Latinas and the Pay Gap

Picture of a Latina smiling in an outdoor setting.

How would you like to work the same hours for half the pay? That’s the case for many Latinas in the United States.

Because of the gender pay gap, Latinas were compensated just 57% of what non-Hispanic white men were paid in 2020. That means it takes Latina workers almost an entire extra year of full-time, year-round work to be paid the average annual earnings of white men.



The COVID-19 pandemic’s disproportionate economic toll on women, most notably women of color, will have economic ramifications for years—compounding existing inequities. Latinas have been hit particularly hard, with surging unemployment and a worse gender pay gap than virtually all other demographic groups, including white women, Black women, Asian women and Native women. At the current rate of progress, Latinas won’t achieve equal pay for another 432 years.

And, although the most recent data indicate a narrowing of the pay gap numbers, in fact women and their families are more economically insecure. That’s because the dramatic shift in the people who make up the labor force is affecting how the gender pay gap is reported. Women who have lost their jobs—a significant portion of whom are low-wage earners—are not included in this year’s calculation, making the gap appear slightly smaller in 2020 than it was in years past.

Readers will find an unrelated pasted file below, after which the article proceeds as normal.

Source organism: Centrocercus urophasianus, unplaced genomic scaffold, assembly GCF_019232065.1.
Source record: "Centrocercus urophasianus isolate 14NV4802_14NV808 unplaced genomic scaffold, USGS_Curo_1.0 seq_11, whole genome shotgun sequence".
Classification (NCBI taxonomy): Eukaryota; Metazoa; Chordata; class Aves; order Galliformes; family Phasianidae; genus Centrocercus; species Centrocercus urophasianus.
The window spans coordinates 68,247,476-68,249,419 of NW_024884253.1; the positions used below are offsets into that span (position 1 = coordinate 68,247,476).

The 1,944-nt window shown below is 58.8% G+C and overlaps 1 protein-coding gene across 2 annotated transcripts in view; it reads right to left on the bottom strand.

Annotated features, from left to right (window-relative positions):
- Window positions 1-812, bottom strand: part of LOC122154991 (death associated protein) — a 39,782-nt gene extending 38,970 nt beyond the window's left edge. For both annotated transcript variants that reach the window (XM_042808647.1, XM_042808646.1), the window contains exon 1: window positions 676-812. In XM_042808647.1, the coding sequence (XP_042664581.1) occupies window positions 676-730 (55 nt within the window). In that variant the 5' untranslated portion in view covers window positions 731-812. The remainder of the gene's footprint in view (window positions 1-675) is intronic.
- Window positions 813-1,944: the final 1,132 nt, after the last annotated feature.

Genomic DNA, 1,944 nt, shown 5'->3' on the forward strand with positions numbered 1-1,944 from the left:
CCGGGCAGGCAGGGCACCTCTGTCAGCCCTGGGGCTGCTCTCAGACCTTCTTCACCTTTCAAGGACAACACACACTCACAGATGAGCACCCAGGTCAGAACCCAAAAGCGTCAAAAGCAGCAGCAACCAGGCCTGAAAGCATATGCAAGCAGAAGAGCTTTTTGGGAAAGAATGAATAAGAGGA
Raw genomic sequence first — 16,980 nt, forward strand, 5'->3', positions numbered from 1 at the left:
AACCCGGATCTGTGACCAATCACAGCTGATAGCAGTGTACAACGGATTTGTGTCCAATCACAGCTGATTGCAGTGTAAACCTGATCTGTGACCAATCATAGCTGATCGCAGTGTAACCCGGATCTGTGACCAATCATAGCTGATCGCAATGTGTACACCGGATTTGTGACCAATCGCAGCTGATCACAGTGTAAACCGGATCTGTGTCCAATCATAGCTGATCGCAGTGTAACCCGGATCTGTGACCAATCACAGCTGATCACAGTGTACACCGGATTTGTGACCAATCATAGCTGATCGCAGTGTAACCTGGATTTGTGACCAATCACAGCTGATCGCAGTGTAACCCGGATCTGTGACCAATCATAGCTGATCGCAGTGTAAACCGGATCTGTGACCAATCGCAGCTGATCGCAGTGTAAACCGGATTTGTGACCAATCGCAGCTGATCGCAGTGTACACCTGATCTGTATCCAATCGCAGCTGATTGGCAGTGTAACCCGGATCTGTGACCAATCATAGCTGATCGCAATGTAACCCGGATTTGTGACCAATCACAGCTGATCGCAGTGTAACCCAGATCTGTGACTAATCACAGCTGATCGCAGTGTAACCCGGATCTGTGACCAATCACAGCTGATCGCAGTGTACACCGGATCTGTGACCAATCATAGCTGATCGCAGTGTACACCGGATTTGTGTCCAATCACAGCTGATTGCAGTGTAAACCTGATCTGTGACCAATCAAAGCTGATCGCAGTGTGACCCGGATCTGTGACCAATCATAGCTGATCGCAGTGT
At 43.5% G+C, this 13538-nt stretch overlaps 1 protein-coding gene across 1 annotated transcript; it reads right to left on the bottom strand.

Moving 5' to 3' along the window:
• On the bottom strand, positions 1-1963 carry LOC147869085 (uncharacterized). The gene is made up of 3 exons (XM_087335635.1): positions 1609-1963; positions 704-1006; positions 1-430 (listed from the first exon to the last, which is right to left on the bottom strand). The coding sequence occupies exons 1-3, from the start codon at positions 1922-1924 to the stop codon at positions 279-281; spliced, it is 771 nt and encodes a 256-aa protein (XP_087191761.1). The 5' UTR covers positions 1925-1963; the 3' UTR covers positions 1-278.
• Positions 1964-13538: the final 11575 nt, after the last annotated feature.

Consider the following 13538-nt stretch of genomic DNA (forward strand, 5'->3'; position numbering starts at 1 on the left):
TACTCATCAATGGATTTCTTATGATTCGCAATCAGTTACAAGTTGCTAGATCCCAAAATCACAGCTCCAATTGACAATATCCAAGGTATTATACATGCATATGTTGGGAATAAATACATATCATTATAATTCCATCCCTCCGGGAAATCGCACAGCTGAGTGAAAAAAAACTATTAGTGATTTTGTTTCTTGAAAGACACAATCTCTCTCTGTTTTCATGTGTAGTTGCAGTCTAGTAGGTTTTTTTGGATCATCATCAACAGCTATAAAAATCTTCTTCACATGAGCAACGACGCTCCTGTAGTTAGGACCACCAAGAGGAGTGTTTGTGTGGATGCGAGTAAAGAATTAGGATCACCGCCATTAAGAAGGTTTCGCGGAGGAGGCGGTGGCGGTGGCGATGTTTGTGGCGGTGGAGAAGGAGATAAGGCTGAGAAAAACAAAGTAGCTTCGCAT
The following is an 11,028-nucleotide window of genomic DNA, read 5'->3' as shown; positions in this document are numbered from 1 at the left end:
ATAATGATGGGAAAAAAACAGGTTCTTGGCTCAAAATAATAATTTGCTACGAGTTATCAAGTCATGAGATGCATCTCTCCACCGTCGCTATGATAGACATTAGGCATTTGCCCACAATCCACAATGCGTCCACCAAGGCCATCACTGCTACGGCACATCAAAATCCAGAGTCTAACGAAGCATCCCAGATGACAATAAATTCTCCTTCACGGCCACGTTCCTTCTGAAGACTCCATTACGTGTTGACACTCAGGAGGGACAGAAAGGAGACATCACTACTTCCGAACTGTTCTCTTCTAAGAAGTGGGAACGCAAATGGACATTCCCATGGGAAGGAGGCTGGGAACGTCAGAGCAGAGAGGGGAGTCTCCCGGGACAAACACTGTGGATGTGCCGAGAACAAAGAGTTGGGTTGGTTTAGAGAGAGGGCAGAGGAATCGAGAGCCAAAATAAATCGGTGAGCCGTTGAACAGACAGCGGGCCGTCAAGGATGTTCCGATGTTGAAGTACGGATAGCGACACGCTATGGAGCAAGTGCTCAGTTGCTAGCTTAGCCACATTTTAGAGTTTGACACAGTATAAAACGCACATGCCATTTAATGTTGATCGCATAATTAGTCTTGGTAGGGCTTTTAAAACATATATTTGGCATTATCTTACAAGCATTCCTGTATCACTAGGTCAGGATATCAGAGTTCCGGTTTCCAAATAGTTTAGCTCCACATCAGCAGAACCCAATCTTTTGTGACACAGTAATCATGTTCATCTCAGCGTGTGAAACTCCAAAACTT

People’s occupational choices help us understand some of the pay gap, but not all of it. Latinas make up about one-third of the U.S. service industry, a sector in which workers are often paid by the hour and usually at the lower end of the pay scale. Research shows that women are underpaid compared to men in nearly every job in food service, even after accounting for tips. Hispanic or Latino people also account for nearly 15% of sales and office occupations and 37% of building and grounds cleaning and maintenance occupations, all of which are low-paying jobs.

In addition to being overrepresented at the low-paying end of the spectrum, Latinas are underrepresented at the top. They make up just 1% of jobs in engineering and computing, the two highest-paying STEM fields.

Education is another factor in the gender pay gap. According to The Hechinger Report, Hispanic or Latino workers are much less likely to have a college degree than are either white or Black workers. However, while more education helps increase women’s earnings, it still doesn’t close the gender pay gap. Latinas are paid less than white and Asian women are, even when they have the same educational credentials.

As part of the nation’s largest ethnic or racial minority, Hispanic or Latino people are an increasingly influential constituency in the United States. Already accounting for 17% of the U.S. population, they are expected to make up nearly one-third of the country by 2060—an increasingly powerful and fast-growing voting bloc.

It will take concerted effort to close the gap—but we can do it. We need to expand educational opportunities and address biases and inequities within the education system; advance equal pay laws and practices, including the federal Paycheck Fairness Act, laws in states and employer practices; and expand how we recruit and train for jobs and promotion pathways.

Wage Gap Wider, More Stubborn for Women of Color

As AAUW’s research shows, women of every race and ethnicity experience a gender pay gap, but it is widest for Black women and Latinas. All these groups are paid only a portion of white, non-Hispanic men’s earnings: Asian women (87%); white, non-Hispanic women (79%); Black women (63%); Native Hawaiian and other Pacific Islander women (61%); and American Indian and Alaska Native women (57%). Altogether, women working full time, year-round in the United States in 2020 were paid an average of only 83% of what white non-Hispanic men were paid.